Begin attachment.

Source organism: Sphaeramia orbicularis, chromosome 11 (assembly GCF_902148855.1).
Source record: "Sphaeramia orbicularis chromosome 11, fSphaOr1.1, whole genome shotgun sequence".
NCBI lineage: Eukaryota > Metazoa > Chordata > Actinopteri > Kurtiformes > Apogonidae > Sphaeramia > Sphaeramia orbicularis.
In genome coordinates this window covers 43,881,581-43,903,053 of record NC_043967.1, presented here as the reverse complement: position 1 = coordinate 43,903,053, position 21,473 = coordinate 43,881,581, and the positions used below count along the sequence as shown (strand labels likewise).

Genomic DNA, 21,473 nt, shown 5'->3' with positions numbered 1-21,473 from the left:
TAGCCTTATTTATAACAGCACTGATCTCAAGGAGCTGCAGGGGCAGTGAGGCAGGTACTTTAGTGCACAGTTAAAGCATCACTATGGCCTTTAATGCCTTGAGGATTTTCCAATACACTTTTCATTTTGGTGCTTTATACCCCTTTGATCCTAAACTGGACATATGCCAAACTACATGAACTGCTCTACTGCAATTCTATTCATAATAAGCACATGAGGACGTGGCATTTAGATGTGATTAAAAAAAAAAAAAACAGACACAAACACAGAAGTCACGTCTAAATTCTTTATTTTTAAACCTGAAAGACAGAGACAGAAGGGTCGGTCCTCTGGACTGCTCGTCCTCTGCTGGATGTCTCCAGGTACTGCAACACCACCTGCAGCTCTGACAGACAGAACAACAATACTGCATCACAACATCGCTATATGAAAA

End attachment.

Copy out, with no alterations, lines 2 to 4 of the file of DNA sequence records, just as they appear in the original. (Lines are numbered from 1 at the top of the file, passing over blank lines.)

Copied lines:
Source record: "Sphaeramia orbicularis chromosome 11, fSphaOr1.1, whole genome shotgun sequence".
NCBI lineage: Eukaryota > Metazoa > Chordata > Actinopteri > Kurtiformes > Apogonidae > Sphaeramia > Sphaeramia orbicularis.
In genome coordinates this window covers 43,881,581-43,903,053 of record NC_043967.1, presented here as the reverse complement: position 1 = coordinate 43,903,053, position 21,473 = coordinate 43,881,581, and the positions used below count along the sequence as shown (strand labels likewise).